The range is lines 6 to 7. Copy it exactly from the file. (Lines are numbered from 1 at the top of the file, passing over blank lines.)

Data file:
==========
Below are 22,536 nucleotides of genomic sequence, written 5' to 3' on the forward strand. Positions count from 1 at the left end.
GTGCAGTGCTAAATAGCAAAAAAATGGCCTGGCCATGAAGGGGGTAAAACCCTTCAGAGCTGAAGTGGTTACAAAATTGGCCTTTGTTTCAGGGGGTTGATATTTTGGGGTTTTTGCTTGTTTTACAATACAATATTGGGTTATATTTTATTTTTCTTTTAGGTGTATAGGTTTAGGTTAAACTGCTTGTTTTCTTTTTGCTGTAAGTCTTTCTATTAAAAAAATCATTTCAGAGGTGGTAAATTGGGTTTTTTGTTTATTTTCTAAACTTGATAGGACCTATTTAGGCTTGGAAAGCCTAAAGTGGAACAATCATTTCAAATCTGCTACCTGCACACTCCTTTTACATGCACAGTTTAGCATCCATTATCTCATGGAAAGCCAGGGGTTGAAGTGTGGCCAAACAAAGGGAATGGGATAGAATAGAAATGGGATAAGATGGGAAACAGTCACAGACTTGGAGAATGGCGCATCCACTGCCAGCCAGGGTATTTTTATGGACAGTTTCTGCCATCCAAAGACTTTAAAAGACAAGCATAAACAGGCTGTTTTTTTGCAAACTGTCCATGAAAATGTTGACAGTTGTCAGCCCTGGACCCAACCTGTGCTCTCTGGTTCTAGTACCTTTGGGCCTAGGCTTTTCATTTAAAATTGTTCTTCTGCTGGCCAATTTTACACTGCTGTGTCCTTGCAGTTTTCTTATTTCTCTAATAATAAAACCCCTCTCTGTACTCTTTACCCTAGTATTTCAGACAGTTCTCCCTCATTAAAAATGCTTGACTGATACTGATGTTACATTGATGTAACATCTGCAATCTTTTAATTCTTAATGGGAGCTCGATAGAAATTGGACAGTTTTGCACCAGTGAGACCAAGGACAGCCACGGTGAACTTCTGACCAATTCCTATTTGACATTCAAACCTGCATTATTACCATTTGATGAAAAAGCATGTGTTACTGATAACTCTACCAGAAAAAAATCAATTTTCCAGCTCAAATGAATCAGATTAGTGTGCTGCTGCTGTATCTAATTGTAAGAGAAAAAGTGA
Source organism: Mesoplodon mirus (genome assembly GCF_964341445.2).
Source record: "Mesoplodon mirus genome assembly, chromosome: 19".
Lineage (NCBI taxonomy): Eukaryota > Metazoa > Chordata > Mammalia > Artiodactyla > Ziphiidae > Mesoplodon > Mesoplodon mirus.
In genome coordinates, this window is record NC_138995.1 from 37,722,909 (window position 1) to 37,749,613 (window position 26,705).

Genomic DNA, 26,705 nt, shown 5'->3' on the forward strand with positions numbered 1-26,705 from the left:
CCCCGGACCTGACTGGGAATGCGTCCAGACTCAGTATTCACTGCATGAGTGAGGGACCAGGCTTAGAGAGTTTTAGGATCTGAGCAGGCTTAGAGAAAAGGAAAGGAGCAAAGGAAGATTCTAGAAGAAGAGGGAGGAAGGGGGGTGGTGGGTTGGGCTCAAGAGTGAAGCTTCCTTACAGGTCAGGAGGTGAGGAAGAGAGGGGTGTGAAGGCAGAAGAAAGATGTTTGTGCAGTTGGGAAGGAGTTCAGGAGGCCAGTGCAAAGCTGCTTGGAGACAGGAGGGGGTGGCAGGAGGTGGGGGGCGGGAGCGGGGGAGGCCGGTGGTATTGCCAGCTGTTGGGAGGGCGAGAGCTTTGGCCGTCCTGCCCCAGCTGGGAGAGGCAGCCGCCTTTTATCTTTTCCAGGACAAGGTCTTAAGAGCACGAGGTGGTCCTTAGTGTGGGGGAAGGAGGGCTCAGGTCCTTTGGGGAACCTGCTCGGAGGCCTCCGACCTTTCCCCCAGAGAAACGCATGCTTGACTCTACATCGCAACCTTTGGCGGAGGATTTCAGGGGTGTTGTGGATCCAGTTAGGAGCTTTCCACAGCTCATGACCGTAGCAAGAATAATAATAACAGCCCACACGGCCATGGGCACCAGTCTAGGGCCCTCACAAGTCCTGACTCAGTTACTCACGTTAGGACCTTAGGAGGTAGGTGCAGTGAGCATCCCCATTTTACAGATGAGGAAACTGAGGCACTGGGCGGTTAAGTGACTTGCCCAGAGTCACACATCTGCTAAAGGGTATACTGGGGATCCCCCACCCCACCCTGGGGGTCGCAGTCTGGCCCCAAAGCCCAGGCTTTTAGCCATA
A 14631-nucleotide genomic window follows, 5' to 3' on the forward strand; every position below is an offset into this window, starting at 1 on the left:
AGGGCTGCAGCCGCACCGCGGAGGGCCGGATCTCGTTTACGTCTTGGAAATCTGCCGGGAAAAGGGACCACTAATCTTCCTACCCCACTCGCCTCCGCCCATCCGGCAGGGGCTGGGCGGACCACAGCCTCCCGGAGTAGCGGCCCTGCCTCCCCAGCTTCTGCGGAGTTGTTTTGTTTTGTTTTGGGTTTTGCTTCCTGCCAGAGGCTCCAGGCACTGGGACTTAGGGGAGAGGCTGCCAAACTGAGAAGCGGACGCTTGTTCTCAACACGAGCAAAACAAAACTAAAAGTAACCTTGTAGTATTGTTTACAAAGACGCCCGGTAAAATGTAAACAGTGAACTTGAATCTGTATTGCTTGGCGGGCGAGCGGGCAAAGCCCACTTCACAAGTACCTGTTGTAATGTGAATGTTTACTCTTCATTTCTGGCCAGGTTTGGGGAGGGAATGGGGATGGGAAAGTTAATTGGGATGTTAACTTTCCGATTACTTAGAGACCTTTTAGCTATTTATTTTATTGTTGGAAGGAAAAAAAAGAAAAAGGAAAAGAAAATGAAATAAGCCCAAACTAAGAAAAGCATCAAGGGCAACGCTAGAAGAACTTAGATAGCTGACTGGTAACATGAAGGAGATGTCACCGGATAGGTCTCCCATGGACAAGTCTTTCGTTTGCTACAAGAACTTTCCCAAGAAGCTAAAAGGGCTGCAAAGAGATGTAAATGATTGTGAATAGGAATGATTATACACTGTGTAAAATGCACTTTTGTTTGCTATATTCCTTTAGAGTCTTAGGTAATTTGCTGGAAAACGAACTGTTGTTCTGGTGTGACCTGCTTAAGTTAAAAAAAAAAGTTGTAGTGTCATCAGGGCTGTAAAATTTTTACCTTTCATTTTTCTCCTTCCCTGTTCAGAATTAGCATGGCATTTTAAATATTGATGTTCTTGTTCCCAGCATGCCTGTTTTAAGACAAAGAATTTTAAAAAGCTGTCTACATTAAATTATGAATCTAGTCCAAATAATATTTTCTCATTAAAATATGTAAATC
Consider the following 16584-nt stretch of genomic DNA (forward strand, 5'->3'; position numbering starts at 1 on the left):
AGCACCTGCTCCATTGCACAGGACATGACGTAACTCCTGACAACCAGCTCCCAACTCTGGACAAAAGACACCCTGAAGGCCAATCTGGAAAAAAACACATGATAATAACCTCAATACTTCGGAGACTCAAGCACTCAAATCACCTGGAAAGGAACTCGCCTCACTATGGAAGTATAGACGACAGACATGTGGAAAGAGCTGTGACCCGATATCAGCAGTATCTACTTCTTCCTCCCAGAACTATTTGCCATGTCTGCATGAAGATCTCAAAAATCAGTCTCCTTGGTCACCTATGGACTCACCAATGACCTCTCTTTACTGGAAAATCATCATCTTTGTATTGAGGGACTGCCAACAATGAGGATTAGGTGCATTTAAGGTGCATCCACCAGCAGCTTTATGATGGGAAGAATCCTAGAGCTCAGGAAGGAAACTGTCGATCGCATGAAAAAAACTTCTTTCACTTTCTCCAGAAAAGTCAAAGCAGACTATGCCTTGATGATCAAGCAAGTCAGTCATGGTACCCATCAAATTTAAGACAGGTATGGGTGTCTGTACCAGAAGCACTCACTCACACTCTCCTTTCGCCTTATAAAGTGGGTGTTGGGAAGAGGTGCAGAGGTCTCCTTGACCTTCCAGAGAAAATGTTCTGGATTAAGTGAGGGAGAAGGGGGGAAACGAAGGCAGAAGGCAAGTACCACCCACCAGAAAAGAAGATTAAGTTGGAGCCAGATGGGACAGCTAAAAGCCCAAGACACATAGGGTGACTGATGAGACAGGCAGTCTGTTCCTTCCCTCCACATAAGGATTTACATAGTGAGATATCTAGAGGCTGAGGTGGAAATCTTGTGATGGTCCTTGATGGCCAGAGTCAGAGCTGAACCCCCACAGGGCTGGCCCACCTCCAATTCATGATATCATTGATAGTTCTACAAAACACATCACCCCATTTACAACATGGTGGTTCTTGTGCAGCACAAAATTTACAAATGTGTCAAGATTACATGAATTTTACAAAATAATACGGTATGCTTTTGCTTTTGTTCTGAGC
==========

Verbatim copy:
In genome coordinates, this window is record NC_138995.1 from 37,722,909 (window position 1) to 37,749,613 (window position 26,705).

Genomic DNA, 26,705 nt, shown 5'->3' on the forward strand with positions numbered 1-26,705 from the left: